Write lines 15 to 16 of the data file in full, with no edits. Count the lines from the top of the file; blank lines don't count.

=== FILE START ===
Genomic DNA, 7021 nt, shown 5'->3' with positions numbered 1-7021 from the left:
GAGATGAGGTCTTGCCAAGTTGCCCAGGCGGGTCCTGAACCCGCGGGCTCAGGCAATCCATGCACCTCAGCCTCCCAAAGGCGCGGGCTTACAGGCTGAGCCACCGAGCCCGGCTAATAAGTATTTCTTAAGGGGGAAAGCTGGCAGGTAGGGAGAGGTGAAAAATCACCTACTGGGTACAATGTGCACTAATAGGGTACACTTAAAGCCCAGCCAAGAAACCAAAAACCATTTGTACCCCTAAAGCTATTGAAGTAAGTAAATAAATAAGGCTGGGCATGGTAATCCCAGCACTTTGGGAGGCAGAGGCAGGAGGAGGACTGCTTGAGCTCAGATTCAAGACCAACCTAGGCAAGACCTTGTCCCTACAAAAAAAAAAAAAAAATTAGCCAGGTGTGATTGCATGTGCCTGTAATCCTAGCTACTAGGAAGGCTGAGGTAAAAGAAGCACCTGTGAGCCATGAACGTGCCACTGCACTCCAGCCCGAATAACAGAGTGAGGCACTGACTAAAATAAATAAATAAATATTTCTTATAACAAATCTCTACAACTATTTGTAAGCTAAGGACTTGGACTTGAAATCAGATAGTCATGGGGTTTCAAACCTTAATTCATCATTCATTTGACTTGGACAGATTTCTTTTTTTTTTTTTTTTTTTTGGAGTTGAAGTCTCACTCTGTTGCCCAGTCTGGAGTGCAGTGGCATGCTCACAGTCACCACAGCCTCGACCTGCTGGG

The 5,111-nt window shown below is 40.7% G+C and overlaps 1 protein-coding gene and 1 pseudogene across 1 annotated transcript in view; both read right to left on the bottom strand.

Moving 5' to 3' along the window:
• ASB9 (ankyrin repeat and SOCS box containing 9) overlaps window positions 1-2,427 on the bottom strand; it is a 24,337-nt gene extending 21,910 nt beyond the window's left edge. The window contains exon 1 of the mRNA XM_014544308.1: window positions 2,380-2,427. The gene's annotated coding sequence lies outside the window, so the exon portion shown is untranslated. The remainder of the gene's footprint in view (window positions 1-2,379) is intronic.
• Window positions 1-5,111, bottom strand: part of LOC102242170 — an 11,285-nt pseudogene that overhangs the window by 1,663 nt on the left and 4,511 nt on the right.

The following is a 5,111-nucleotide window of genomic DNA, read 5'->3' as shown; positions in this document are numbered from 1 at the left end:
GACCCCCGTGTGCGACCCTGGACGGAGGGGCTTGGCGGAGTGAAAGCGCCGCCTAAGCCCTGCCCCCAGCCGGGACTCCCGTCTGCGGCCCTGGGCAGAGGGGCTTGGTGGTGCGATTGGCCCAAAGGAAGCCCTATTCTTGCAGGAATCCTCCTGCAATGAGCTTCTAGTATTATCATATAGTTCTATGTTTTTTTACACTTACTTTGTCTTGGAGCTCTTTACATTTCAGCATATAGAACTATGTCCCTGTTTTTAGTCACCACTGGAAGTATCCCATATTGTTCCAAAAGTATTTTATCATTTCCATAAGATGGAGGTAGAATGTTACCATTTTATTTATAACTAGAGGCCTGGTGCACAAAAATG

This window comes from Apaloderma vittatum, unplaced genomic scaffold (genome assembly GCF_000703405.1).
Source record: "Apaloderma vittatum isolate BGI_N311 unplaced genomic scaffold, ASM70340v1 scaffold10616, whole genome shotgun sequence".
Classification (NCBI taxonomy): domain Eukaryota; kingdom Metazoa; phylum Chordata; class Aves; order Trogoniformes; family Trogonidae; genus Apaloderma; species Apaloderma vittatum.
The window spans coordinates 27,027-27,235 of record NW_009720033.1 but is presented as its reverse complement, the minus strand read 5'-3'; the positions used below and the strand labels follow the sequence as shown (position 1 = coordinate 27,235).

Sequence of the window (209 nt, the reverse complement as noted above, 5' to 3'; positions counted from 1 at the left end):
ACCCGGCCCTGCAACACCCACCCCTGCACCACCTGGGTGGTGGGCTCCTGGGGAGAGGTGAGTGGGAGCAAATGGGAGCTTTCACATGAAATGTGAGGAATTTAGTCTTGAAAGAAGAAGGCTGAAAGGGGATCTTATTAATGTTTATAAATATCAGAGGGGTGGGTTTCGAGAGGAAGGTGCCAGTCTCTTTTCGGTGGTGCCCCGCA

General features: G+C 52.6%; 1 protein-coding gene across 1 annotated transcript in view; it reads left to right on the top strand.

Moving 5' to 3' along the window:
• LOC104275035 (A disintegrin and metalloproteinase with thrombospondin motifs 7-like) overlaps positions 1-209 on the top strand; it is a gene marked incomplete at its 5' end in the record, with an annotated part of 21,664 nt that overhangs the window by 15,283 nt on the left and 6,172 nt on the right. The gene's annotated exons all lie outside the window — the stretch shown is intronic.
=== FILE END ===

General features: G+C 52.6%; 1 protein-coding gene across 1 annotated transcript in view; it reads left to right on the top strand.

Moving 5' to 3' along the window: